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4.4: Alarms: Relative Performance Analytics

Setting Alarms with Relative Performance Analytics

This Analytic Tool is Available for All Users at No Extra Charge... Ideal for Systems with Granular Data!

Relative Performance Analytics (RPA) is ideal for larger PV systems with granular generation data. That includes systems with string inverters or multiple central inverters, as well as systems with sub-array or string level sensors on the DC side of the array. Relative Performance Analytics can be applied any time you have identical data types from two or more separate devices in one system.

RPA represents a shift in the traditional approach to solar power diagnostics that can help you identify under-performing devices in your PV system. This ‘smart software’ surveys historical system data to map the deltas among reporting values for separate data points (or relative performance). It actually learns the relative performance patterns of the entire system, so users can identify a change in performance of a single (or group of) components relative to the others. System managers will be able identify outlier data points and detect changing performance patterns with greater accuracy and fewer ‘nuisance’ alarms.

 “We developed Relative Performance Analytics as a direct response to requests from some of our most active software users” says company Principal Cosmos Corbin. “Users need actionable information from the monitoring system with a low time investment in configuration. When using monitoring systems we spend a great deal of time looking for a change in equipment performance on site. This tool simplifies that process.”

Getting Started

You can find Relative Performance Analytics in the Alarms Center for each system you monitor:

  • After logging in to your Admin Panel, choose your desired system from all monitored projects, then look for "Alarms" in the navigation tabs under the system name at the top of the page.
  • Once you have selected the Alarms Center for a system, click on "+Create Alarm" in the second row of navigation tabs in the upper left (as shown in image below).
  • Find "Relative Performance Alarm" in your list of available Alarm Types.

 

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Alarm Settings

Selecting "Relative Performance Alarm" takes you to an Alarm Settings page. Here you can establish and adjust settings for an individual Relative Performance Alarm.

Please note that DECK software provides "tool tips" to help you understand settings within Relative Performance Analytics. Look for the small gray circles with a white question mark throughout these pages; clicking on a tool tip will prompt a pop-up window with explanations and advice.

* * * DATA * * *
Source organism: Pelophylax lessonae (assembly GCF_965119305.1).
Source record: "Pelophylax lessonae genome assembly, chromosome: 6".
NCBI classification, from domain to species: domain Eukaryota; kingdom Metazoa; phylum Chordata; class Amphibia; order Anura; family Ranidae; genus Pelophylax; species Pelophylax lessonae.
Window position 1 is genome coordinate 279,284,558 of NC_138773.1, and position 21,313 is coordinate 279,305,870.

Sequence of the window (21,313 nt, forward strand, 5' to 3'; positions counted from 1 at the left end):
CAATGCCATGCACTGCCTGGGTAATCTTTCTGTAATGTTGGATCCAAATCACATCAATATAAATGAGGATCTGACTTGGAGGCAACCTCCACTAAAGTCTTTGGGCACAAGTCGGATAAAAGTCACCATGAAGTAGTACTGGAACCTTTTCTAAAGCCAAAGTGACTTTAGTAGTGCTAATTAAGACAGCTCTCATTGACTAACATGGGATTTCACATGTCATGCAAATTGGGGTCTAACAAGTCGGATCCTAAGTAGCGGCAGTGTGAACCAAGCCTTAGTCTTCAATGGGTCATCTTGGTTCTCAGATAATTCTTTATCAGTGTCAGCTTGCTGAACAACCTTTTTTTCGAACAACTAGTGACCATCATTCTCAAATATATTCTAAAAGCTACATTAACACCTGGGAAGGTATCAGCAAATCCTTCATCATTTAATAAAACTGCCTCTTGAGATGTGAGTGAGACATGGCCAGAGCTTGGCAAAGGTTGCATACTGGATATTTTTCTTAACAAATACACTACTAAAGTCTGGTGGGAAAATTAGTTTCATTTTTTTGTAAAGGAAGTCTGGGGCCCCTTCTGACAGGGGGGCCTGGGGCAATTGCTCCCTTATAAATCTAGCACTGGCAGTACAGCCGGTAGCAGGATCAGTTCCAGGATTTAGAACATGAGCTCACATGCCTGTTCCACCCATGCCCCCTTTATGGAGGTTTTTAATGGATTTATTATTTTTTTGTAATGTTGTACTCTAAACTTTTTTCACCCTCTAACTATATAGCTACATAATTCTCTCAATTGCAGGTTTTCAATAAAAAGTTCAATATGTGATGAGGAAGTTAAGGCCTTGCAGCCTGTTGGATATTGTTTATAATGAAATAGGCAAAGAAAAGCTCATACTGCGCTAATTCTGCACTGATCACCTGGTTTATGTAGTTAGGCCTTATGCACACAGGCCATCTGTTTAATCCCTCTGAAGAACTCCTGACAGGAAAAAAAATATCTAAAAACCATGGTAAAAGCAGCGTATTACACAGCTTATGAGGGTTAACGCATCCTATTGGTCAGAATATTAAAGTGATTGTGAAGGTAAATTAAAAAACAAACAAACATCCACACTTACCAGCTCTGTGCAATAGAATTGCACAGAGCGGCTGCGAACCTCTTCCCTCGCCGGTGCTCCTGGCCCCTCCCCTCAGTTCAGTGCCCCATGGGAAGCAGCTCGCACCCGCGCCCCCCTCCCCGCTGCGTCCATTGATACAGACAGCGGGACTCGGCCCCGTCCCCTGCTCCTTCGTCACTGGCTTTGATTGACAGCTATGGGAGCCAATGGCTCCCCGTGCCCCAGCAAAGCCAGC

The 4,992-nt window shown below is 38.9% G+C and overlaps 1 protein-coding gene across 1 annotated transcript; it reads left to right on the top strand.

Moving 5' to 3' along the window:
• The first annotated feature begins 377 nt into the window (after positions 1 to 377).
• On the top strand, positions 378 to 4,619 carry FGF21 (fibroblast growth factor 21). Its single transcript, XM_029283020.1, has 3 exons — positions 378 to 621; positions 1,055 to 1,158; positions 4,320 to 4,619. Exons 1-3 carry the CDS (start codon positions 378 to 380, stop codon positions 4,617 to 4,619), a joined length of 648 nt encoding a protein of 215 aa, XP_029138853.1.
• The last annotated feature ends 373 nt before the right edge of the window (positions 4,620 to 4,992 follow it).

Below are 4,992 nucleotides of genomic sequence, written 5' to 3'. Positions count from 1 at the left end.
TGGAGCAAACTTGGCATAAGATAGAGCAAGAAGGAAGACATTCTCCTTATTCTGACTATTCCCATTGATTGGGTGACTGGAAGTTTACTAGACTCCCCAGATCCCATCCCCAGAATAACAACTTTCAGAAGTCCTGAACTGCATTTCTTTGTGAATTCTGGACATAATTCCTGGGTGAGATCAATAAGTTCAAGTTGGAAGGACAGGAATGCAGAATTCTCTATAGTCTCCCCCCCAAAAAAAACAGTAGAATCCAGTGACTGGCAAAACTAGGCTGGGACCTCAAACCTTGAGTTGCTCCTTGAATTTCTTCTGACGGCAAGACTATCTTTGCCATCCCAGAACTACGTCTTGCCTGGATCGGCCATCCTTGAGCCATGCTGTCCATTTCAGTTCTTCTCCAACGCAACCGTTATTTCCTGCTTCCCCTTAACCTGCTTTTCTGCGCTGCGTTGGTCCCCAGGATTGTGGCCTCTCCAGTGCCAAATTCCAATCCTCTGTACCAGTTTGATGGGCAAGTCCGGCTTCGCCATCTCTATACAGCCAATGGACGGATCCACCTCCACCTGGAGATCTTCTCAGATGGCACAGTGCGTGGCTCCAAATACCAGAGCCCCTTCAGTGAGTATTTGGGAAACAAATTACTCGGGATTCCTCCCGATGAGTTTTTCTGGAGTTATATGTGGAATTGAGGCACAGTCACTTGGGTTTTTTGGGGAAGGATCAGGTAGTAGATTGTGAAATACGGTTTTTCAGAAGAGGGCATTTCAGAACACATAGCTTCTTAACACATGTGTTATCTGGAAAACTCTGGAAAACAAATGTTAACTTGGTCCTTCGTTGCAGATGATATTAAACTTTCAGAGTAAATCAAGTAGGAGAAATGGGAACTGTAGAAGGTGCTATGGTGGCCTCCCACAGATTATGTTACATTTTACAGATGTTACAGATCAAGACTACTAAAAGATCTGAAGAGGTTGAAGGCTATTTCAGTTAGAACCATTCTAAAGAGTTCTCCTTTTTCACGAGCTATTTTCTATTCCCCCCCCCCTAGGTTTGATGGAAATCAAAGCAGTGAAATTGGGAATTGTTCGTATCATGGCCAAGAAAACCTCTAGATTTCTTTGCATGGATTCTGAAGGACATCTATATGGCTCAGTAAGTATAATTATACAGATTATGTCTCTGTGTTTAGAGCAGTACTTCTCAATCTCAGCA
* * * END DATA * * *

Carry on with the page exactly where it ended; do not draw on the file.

The first field to fill in is Alarm Description. This is your opportunity to communicate functionality and goals of each alarm for current and future members of your team. Only individuals with Admin Panel access will be able to see your Alarm Description.

The next choice is a check box to receive Alarm Resolution Notifications. You can choose whether or not to receive email notifications when a triggered alarm sees data return to the acceptable reporting range (as defined by the user in Alarm Settings). In other words, after an alarm has been triggered, you may find that reporting data continues to fall outside your acceptable reporting range... or you may find that the reporting data returns to your approved range. If data returns to the acceptable range,do you want to receive email notifications? This is your opportunity to set that preference for this particular alarm (setting will not automatically extend to other individual system alarms).

 

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The next group of options appears under the heading "Trigger Settings.

The first choice here is Data Type. DECK software will automatically populate this drop-down menu with every type of reporting data in your system. If your system has an irradiance sensor, for example, "irradiance" will appear as a Data Type option.

Note that each Relative Performance alarm looks at just one data type across two or more devices. Although irradiance may appear in your drop-down menu, you can only create a Relative Peformance alarm for that data type if you have two or more irradiance sensors in that installation.

Your next option lets you Select Devices to Include in the Group. DECK software will automatically look for all devices in your system that are providing your selected Data Type, then populate those devices into an Available Devices list. Select your desired devices from the list on the left, then click "Add" to include them in the Currently Selected Devices list on the right.

Please note that you must select at least 2 devices to create a valid alarm.

 

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After you have selected the devices to include in your Relative Performance Alarm, you will move along to Results and Settings. Your first choice here is to decide between using Historic Weights or Manual Weights.

  • Historic Weights allow you to compare a set of recently reported data points against older historical data sets from your system. When using historic weights, you will select a Standard Deviation option as the trigger mechanism for the alarm.
  • Manual Weights allow you to compare a set of recently reported data points against a fixed set of data points that you will manually enter into this software interface. When using Manual Weights, you will select a Deviation Percentage as the trigger mechanism for the alarm.

(Please see more on working with Historic Weights and Manual Weights in the following section.)

 

The next choice to make can be accessed by clicking the Advanced Options button. Here you will enter values to determine how many Days of Historic Data and Days of Recent Data the alarm should look at. 

Note that the default values here will be 60 days of Historic Data and 3 days of Recent Data.

Note that if you are working with Manual Weights you will only have the option to enter a value for Days of Recent Data... Historic Data is not being considered when you are working with Manual Weights. 

 

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The last step before saving your Relative Performance Alarm is familiar to anyone who has worked with DECK alarms before:  determine who will receive email notifications when an alarm is raised.

  • Registered Admin users from your company should appear in the drop-down menu under Company User Notifications. 
  • You may include additional individuals to receive email notifications by manually entering their email addresses into the Email Address field under External Email Notifications.